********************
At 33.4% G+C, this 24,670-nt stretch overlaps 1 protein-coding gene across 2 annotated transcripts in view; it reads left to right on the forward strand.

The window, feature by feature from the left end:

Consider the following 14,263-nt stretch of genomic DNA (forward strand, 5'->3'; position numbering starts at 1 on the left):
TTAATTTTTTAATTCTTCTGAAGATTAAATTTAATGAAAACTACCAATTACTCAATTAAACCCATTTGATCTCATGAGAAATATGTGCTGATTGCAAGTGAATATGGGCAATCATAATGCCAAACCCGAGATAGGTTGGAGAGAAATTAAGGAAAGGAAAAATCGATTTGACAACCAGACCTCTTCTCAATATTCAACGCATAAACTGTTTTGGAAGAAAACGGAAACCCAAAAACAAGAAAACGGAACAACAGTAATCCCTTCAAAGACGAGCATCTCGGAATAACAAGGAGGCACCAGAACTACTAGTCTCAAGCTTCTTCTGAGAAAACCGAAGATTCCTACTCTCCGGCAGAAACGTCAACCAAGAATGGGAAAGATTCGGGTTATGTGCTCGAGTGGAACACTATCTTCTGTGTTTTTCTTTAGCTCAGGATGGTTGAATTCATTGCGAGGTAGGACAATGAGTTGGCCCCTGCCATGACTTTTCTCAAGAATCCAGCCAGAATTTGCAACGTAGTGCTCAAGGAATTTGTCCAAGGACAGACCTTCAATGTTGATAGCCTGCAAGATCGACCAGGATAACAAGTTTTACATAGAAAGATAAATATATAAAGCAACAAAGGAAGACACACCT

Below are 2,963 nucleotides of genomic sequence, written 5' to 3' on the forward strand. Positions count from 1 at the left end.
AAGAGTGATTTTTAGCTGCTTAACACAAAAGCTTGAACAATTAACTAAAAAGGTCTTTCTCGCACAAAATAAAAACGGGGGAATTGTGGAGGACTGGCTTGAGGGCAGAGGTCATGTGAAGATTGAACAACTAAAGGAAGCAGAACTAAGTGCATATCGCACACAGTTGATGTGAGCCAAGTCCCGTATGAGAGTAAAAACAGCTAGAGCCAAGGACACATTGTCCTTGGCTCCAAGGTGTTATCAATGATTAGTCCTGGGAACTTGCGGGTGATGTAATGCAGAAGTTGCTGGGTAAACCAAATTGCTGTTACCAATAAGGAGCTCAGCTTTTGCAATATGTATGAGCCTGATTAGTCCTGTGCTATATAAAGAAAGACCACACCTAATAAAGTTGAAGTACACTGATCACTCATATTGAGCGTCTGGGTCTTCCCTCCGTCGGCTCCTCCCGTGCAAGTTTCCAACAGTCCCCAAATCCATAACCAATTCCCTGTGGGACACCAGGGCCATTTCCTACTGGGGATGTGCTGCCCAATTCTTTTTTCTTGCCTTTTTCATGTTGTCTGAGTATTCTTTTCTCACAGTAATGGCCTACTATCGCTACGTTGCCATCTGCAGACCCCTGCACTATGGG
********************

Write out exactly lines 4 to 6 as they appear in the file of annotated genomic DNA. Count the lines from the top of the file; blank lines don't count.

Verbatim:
TTAATTTTTTAATTCTTCTGAAGATTAAATTTAATGAAAACTACCAATTACTCAATTAAACCCATTTGATCTCATGAGAAATATGTGCTGATTGCAAGTGAATATGGGCAATCATAATGCCAAACCCGAGATAGGTTGGAGAGAAATTAAGGAAAGGAAAAATCGATTTGACAACCAGACCTCTTCTCAATATTCAACGCATAAACTGTTTTGGAAGAAAACGGAAACCCAAAAACAAGAAAACGGAACAACAGTAATCCCTTCAAAGACGAGCATCTCGGAATAACAAGGAGGCACCAGAACTACTAGTCTCAAGCTTCTTCTGAGAAAACCGAAGATTCCTACTCTCCGGCAGAAACGTCAACCAAGAATGGGAAAGATTCGGGTTATGTGCTCGAGTGGAACACTATCTTCTGTGTTTTTCTTTAGCTCAGGATGGTTGAATTCATTGCGAGGTAGGACAATGAGTTGGCCCCTGCCATGACTTTTCTCAAGAATCCAGCCAGAATTTGCAACGTAGTGCTCAAGGAATTTGTCCAAGGACAGACCTTCAATGTTGATAGCCTGCAAGATCGACCAGGATAACAAGTTTTACATAGAAAGATAAATATATAAAGCAACAAAGGAAGACACACCT

Below are 2,963 nucleotides of genomic sequence, written 5' to 3' on the forward strand. Positions count from 1 at the left end.
AAGAGTGATTTTTAGCTGCTTAACACAAAAGCTTGAACAATTAACTAAAAAGGTCTTTCTCGCACAAAATAAAAACGGGGGAATTGTGGAGGACTGGCTTGAGGGCAGAGGTCATGTGAAGATTGAACAACTAAAGGAAGCAGAACTAAGTGCATATCGCACACAGTTGATGTGAGCCAAGTCCCGTATGAGAGTAAAAACAGCTAGAGCCAAGGACACATTGTCCTTGGCTCCAAGGTGTTATCAATGATTAGTCCTGGGAACTTGCGGGTGATGTAATGCAGAAGTTGCTGGGTAAACCAAATTGCTGTTACCAATAAGGAGCTCAGCTTTTGCAATATGTATGAGCCTGATTAGTCCTGTGCTATATAAAGAAAGACCACACCTAATAAAGTTGAAGTACACTGATCACTCATATTGAGCGTCTGGGTCTTCCCTCCGTCGGCTCCTCCCGTGCAAGTTTCCAACAGTCCCCAAATCCATAACCAATTCCCTGTGGGACACCAGGGCCATTTCCTACTGGGGATGTGCTGCCCAATTCTTTTTTCTTGCCTTTTTCATGTTGTCTGAGTATTCTTTTCTCACAGTAATGGCCTACTATCGCTACGTTGCCATCTGCAGACCCCTGCACTATGGG